Recently, I have been introduced to a fun technology called Sass. I’m not referring to some kind of “Developers Gone Wild” situation or programmers with attitude. I mean the stylesheet language started in 2007 called Sass (Syntactically Awesome Stylesheets). Developed by Hampton Catlin and Nathan Weizenbaum, Sass is a language that extends CSS3 and is interpreted by a Sass compiler into CSS for general use in a web project.

5 Simple Sass Techniques For Better Code

1.  Smarter Breakpoints

The smarter breakpoint is to use this pattern that comes comes from Susy, a framework for layouts and grids. Since Susy uses maps for layouts, on “susy-breakpoint” you can set layout map as an optional parameter. Nothing magic happens, but when you access other Susy functions (like gutter()) inside the breakpoint, it automatically returns the value based on your given layout map. The “smarter” breakpoint works the same, but with our custom function for fetching the map. It can even be a wrapper for susy-breakpoint if you use Susy (to use the same layout for both).

You can play around with the code to get how it works, but basically the mix gets “layout” as a parameter and overrides the global layout value by adding !global flag at the beginning. When you use your map function inside the breakpoint mix, the newly set value becomes the default value and you get the desired result. Before finishing the job, mix resets the default value, so outside of a breakpoint, the map function returns to default results again.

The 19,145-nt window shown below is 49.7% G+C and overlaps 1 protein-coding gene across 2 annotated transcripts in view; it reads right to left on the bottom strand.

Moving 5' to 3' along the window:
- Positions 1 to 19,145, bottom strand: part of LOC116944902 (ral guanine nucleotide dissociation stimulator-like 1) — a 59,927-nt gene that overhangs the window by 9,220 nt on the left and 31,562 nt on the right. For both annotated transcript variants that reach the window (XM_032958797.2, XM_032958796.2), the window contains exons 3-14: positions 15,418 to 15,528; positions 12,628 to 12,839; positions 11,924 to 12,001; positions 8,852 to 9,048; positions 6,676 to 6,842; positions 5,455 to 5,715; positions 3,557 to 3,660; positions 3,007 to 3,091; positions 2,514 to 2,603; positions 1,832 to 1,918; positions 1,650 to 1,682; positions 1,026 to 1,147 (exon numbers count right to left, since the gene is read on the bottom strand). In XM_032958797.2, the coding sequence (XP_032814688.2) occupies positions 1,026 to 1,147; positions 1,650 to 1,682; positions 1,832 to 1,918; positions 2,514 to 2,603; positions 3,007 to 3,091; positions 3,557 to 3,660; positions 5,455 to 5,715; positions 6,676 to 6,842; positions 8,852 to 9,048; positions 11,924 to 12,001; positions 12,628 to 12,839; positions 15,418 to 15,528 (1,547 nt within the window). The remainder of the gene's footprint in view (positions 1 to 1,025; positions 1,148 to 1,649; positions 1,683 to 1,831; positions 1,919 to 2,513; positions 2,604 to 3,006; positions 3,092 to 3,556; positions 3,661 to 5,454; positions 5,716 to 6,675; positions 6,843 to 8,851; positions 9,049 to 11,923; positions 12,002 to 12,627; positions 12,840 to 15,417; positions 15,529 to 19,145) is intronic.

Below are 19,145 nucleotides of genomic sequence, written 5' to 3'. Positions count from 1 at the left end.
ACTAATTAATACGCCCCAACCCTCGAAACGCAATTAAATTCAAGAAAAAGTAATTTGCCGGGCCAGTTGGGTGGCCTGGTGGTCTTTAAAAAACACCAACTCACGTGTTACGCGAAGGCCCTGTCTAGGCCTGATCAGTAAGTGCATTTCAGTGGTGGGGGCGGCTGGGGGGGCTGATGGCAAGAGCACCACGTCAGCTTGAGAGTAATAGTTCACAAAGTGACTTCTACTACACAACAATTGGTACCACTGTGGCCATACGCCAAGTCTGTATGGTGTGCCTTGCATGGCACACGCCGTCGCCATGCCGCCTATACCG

2.  The Use of Variables

Using Variables to store something like color or width and then using that through out your stylesheets. Here is an example of this technique.

3.  Nesting Code Blocks

Sass adds support for nesting code blocks. Rather than typing out

table {...}
table tr {...}
table tr td {...}

You can simply nest your selectors to achieve the same result, seen below.

table {
...
     tr {
     ...
          td {
          ...
          }
     }
}

This has to be my favorite feature of Sass as it has kept me from retyping the same selectors five times over to style a table or some small portion of a site.

4.  Mixing Capabilities

Sass is its mixing capabilities. Much like functions in server side languages, mixins allow you to define styles for certain elements that can be reused simply by referencing the name of the mixin. Check out this example from the Sass homepage.

@mixin table-base {
     th {
          text-align: center;
          font-weight: bold;
     }
     td, th { padding: 2px }
}
@mixin left($dist) {
     float: left;
     margin-left: $dist;
}
#data {
     @include left(10px);
     @include table-base;
}

You’ll notice in the mixin named “left” that Sass also allows arguments to be used in the mixin. This allows even greater flexibility, more logically organized code, and saving you even more time now and in terms of future changes.

5.  Selector Inheritance

Maybe you have a generic H1 element on your site with some styles attached to it. But then you also have an H1 used for blog posts that uses the class ‘post-title’. Instead of rewriting the styles from the generic H1 to H1.post-title, save yourself some time and use Sass’s Selector Inheritance. Check out the example below for better explanation.

h1 {
     font-size: 36px;
     color: #000;
}
h1.post-title {
     @extends h1;
     border-bottom:2px solid #000;
}

This neat little feature will save you from duplicating your styles for variants of your already styled elements.

In short, Sass, the Syntactically Awesome Stylesheet, adds the key features CSS has been missing to save you time and headaches with your stylesheets. Check out Sass at Sass-lang.com!

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